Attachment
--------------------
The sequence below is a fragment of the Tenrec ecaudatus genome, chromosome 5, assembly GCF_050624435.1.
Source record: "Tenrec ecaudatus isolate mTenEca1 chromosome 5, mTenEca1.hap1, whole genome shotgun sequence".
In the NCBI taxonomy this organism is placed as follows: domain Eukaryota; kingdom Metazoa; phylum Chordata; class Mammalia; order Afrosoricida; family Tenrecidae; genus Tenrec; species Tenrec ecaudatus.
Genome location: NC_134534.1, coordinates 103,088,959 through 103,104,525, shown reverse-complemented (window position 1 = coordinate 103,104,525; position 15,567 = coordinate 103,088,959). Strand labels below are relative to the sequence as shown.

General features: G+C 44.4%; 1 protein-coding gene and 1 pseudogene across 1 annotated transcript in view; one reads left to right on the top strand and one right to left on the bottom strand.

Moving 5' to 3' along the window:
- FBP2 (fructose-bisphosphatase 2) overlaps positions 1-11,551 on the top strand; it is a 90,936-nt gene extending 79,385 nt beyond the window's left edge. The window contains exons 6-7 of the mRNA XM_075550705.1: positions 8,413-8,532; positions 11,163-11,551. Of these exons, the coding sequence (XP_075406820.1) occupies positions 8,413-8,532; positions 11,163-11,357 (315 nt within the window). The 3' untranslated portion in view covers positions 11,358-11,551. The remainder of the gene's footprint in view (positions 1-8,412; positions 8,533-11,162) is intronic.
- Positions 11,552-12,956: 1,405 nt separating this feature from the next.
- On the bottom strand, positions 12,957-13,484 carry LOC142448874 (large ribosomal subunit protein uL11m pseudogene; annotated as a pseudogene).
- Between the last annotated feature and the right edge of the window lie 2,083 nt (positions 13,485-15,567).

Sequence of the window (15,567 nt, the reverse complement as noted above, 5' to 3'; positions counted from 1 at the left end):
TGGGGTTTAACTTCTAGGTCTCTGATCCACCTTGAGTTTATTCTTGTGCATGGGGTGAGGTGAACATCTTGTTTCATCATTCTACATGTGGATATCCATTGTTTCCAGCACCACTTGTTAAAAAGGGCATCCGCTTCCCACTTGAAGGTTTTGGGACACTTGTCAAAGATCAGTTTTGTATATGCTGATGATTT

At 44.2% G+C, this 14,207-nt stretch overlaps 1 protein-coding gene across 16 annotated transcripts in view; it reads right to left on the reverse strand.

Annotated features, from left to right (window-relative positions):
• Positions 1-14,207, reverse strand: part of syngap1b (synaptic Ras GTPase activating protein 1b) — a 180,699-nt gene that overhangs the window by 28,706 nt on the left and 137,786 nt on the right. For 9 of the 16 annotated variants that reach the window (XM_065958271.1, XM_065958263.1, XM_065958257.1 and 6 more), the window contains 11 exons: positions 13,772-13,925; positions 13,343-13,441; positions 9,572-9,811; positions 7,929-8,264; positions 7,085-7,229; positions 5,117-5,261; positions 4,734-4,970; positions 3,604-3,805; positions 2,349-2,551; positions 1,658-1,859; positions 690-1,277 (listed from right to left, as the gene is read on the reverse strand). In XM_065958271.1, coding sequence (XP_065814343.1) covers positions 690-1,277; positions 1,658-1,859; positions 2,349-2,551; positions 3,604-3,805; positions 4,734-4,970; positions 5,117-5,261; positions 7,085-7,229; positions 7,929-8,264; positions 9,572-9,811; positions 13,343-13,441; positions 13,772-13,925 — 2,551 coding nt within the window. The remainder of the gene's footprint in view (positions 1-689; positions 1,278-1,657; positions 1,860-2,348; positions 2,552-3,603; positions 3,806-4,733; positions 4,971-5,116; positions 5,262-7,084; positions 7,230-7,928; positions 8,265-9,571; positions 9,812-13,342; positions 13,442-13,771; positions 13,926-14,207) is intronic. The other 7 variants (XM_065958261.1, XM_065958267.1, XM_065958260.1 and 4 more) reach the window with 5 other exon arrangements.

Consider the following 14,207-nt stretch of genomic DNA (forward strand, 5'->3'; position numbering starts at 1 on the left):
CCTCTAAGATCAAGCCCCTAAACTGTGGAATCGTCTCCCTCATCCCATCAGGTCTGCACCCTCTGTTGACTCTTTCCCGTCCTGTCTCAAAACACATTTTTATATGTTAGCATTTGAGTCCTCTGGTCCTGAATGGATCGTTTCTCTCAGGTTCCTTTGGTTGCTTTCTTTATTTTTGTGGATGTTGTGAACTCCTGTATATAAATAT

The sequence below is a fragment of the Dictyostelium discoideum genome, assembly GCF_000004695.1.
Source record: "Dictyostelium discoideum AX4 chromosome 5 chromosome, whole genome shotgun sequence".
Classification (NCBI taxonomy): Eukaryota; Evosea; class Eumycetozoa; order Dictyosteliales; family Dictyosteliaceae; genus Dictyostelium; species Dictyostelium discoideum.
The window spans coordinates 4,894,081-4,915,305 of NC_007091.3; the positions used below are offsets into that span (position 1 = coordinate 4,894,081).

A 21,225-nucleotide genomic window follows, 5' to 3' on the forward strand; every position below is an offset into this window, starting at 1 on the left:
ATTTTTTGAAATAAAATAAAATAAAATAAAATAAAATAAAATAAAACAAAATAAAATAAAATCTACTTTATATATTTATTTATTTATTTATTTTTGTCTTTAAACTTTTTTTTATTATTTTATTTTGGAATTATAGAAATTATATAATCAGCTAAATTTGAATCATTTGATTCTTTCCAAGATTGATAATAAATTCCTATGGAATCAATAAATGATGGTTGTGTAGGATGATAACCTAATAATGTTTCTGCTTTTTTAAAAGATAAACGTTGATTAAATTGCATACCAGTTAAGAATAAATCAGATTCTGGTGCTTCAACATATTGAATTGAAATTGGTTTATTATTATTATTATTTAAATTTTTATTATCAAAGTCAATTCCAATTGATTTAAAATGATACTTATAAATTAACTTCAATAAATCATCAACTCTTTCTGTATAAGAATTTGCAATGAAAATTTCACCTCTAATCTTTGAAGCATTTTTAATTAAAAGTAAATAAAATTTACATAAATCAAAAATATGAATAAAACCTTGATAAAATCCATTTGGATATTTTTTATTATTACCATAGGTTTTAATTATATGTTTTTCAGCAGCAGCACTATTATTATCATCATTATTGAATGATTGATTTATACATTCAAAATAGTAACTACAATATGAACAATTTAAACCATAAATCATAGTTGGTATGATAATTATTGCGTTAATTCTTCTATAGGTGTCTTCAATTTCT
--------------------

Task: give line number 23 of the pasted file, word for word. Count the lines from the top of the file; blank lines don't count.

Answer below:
ATTTTTTGAAATAAAATAAAATAAAATAAAATAAAATAAAATAAAACAAAATAAAATAAAATCTACTTTATATATTTATTTATTTATTTATTTTTGTCTTTAAACTTTTTTTTATTATTTTATTTTGGAATTATAGAAATTATATAATCAGCTAAATTTGAATCATTTGATTCTTTCCAAGATTGATAATAAATTCCTATGGAATCAATAAATGATGGTTGTGTAGGATGATAACCTAATAATGTTTCTGCTTTTTTAAAAGATAAACGTTGATTAAATTGCATACCAGTTAAGAATAAATCAGATTCTGGTGCTTCAACATATTGAATTGAAATTGGTTTATTATTATTATTATTTAAATTTTTATTATCAAAGTCAATTCCAATTGATTTAAAATGATACTTATAAATTAACTTCAATAAATCATCAACTCTTTCTGTATAAGAATTTGCAATGAAAATTTCACCTCTAATCTTTGAAGCATTTTTAATTAAAAGTAAATAAAATTTACATAAATCAAAAATATGAATAAAACCTTGATAAAATCCATTTGGATATTTTTTATTATTACCATAGGTTTTAATTATATGTTTTTCAGCAGCAGCACTATTATTATCATCATTATTGAATGATTGATTTATACATTCAAAATAGTAACTACAATATGAACAATTTAAACCATAAATCATAGTTGGTATGATAATTATTGCGTTAATTCTTCTATAGGTGTCTTCAATTTCT